Saying that 2020 has been a difficult year is an understatement. Science too had to learn to navigate this brave new world and among the many complexities of this year, we have still seen breakthroughs and advancements in all the fields. In physics, we think that these five stories represent some of the best work that has been released in the past 12 months.
Room-Temperature Superconductivity Has Been Achieved After 109 Years – With A Catch
Superconductivity allows for the flow of electricity without any resistance as well as the creation of some peculiar quantum effects using magnetic fields, such a levitation. Not every material is superconducting and those that are, need to be cooled down way below zero degrees. A material capable of being superconducting at room temperature has been a long-sought dream.
We finally have such material. It superconducts at a temperature of 15°C (59°F) but there is a big catch. It only works under extreme pressures. It has to be kept at a pressure of 2.5 million times the atmospheric pressure at sea level. This can only be achieved by using a squeezing it between two diamonds. Very exciting but not exactly the wonder-material that will change our lives.
Physicists Capture Individual Atoms Merging In World First
This year was also a year of incredible for studying atoms up close. Researchers were able to capture how a single molecule formed for the first time. The team placed three rubidium atoms in a vacuum chamber with no other atom and at just a fraction about absolute zero.
They found that the atoms took longer than expected, this could possibly be due to the atoms being isolated. Reactions are more likely to happen when there are a lot of atoms bouncing about, but it could also be due to simply the setup of the system. The team is investigating to better understand molecule formation.
Researchers Have Finally Measured How Long It Takes For An Atom To Quantum Tunnel
If the laws of quantum mechanics were to work equally at a macroscopic level, then if we slam in a wall often enough, we would be able to go through them (please don’t try this at home, you’re not an electron).
This peculiar phenomenon is known as quantum tunneling. Put a particle in a box, and there’s a chance that it might escape simply by going through the sides. In 2020, physicists have finally worked out how long it takes atoms to quantum tunnel. A team measured that rubidium atoms cross a 1.3-micrometer-thick optical barrier in 0.6 milliseconds.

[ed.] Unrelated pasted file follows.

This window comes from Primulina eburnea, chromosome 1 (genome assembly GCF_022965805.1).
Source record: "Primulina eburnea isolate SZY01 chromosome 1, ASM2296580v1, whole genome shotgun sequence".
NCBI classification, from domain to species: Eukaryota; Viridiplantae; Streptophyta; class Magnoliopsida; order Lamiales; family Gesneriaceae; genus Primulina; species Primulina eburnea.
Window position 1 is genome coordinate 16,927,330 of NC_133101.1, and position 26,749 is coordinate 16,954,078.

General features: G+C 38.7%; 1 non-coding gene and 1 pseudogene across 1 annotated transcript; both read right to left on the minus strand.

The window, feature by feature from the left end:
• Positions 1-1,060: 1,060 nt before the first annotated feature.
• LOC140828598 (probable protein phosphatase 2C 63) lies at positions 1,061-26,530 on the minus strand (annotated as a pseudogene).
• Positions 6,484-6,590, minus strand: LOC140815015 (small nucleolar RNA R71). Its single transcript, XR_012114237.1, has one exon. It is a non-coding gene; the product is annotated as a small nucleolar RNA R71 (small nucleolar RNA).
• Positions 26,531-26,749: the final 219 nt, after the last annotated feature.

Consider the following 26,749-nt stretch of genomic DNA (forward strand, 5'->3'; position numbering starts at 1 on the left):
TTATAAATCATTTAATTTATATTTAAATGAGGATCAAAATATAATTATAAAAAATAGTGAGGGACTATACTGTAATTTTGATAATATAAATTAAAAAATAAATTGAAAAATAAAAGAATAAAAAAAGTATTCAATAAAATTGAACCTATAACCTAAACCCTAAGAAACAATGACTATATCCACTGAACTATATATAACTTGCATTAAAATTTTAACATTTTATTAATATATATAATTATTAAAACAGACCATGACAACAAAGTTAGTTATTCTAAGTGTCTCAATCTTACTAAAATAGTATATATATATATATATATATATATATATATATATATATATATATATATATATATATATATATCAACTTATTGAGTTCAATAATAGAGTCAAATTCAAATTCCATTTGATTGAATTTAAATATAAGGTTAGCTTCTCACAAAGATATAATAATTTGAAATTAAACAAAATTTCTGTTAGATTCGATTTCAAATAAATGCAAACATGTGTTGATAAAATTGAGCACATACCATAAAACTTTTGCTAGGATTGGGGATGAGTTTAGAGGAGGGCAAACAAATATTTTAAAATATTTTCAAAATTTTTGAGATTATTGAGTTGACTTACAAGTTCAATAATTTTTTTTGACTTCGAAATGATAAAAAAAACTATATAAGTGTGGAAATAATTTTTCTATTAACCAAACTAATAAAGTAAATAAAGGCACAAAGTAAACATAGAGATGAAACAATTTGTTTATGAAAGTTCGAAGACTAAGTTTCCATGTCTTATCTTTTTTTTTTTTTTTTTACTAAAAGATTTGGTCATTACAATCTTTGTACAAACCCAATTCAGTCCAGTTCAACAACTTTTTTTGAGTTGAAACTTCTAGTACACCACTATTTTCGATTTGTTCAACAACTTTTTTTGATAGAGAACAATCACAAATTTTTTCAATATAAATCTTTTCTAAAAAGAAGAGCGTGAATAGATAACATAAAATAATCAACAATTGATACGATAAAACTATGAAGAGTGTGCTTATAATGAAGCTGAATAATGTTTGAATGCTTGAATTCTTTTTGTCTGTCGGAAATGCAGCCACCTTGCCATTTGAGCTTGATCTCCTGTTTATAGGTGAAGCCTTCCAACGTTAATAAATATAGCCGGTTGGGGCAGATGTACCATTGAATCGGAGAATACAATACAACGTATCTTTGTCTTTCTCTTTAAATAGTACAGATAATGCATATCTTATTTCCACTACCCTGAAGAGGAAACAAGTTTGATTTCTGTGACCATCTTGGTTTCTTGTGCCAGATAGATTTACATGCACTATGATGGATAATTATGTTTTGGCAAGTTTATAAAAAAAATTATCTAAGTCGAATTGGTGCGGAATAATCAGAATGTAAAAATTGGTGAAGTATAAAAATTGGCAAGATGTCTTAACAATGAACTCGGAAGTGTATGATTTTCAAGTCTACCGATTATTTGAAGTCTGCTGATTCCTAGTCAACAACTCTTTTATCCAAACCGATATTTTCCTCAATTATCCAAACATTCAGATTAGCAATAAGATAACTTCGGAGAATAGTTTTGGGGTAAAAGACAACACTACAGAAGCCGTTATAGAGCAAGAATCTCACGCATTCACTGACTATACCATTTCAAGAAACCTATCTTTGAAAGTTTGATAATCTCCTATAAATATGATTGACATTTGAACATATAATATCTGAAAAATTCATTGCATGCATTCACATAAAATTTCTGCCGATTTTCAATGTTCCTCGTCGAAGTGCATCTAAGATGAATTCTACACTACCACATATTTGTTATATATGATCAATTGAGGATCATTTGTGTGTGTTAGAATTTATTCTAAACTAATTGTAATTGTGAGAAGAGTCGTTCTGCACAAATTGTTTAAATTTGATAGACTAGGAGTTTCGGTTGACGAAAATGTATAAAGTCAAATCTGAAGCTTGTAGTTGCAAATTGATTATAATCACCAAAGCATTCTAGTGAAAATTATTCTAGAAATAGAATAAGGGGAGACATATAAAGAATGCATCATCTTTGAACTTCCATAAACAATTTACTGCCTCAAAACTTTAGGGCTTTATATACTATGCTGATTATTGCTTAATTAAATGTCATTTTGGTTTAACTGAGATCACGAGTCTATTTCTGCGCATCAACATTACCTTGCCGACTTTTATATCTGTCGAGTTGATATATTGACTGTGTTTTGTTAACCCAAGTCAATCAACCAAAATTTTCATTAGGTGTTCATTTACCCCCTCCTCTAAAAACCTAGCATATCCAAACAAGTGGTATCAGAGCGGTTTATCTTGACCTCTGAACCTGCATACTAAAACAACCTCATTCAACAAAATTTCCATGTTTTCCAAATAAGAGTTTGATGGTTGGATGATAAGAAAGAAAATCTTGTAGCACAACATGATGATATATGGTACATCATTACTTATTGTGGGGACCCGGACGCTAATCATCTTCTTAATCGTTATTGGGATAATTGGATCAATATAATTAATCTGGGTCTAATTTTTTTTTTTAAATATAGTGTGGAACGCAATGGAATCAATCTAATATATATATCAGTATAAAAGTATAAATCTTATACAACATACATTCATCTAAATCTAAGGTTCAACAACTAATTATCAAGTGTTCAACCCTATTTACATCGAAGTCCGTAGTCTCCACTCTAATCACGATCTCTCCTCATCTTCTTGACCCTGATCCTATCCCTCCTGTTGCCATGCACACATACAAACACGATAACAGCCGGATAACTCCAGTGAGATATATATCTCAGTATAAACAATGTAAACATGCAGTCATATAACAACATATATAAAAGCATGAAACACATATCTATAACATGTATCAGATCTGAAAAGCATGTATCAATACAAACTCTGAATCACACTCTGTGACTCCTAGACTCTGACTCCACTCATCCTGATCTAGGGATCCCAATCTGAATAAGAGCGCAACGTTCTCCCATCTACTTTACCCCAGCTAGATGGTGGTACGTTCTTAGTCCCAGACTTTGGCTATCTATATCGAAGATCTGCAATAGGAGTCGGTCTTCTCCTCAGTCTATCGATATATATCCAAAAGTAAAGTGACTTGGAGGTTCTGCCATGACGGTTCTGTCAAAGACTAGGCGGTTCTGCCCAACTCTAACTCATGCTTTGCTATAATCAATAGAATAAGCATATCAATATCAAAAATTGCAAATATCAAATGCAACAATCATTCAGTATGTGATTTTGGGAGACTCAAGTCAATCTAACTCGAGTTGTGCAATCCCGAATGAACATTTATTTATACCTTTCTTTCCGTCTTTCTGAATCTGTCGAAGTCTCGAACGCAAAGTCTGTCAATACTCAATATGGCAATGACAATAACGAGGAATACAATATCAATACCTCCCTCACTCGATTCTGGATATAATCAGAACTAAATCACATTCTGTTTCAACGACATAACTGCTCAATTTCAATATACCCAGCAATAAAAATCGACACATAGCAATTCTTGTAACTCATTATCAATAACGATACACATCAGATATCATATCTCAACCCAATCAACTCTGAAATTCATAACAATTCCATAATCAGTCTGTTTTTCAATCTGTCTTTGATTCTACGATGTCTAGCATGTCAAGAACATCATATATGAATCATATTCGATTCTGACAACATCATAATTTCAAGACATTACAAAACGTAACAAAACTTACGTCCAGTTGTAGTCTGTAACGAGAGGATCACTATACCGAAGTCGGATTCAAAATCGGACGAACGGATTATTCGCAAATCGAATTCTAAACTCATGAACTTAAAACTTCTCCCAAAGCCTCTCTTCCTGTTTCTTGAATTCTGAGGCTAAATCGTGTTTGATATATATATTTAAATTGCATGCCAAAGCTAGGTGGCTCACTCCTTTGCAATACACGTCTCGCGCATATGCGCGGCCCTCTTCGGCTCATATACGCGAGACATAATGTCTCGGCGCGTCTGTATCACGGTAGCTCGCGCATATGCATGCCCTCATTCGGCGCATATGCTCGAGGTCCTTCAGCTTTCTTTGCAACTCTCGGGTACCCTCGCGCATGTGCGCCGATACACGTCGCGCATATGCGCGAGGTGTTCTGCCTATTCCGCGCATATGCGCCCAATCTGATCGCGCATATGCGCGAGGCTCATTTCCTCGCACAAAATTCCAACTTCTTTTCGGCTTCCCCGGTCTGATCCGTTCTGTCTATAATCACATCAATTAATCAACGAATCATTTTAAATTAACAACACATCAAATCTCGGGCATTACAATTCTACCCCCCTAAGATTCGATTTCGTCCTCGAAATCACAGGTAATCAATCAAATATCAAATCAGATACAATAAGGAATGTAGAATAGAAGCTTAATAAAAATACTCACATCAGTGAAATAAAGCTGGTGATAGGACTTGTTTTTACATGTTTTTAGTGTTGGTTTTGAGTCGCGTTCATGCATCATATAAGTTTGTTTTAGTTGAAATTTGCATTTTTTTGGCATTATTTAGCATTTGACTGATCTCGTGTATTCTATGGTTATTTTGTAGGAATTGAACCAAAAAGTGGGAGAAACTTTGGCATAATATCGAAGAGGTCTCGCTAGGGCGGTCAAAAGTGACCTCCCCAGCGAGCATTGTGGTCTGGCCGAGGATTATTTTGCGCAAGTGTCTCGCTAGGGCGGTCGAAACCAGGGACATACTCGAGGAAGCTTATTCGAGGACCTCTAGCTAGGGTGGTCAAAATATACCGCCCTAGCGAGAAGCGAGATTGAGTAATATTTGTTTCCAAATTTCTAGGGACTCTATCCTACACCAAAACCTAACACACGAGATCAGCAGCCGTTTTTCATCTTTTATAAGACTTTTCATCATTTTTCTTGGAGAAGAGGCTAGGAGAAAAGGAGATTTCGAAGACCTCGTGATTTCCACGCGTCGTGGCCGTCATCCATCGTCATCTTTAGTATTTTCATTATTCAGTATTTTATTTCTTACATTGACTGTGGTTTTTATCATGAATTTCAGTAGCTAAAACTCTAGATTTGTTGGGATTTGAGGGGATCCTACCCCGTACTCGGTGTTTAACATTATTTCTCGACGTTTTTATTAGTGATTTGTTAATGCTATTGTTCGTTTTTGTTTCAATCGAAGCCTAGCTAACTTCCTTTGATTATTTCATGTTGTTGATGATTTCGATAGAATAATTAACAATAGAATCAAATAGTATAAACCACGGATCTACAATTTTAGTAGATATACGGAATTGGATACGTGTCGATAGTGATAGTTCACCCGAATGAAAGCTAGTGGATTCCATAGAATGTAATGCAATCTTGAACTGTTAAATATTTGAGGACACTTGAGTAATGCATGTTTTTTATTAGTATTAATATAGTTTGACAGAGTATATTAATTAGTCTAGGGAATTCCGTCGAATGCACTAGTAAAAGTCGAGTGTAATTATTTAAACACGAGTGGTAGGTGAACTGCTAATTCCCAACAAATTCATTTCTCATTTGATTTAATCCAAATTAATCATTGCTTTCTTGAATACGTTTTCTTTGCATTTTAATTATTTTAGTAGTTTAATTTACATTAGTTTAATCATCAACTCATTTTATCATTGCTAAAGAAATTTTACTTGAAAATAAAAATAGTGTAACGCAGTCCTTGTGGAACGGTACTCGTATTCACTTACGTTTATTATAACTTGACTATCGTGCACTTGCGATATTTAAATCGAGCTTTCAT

“We’ve known about tunneling for nearly a century, and use it in some of the fastest electronics, highest-precision magnetometers, superconducting qubits, etc – it is a disgrace that so much time has gone by without us truly understanding how long the process takes," senior author Professor Aephraim Steinberg told IFLScience in July. "Knowing this could help us understand many other related processes where a system can end up in more than one final state, which is pretty ubiquitous in quantum theory."
First Quantum Entanglement Of Distant Objects Large Enough To See
One of the most fascinating properties of quantum mechanics is entanglement. Individual particles become part of a single state, that even far part they instantaneously respond to changes. Entanglement is difficult to maintain and it has mostly been confined to a handful of particles.
But this year, for the first time, scientists were able to create quantum entanglement with a system that was large enough to see without a microscope. This is a major breakthrough in our ability to manipulate the quantum properties of systems.
Researchers See Tiny Quantum Fluctuations Move A Human-Sized Mirror
The cutting edge of physics is all about precision and high-quality measurements and it is truly awe-inspiring to see just what humanity is capable of. An incredible measurement comes from the LIGO, the gravitational wave observatory.
To catch those tiny changes gravitational waves created in space-time, the system requires incredible precision. Lasers and mirrors are used to spot these tiny differences. But there are other effects at play, that need to be taken into account. This includes quantum effects.
Researchers have measured those quantum fluctuations. The 40-kilogram (88-pound) mirror is constantly being moved by these fluctuations by 1 billion billion times smaller than your thumbnail. This might help improve our gravitational wave detectors but also show just how far our precise measurements can go.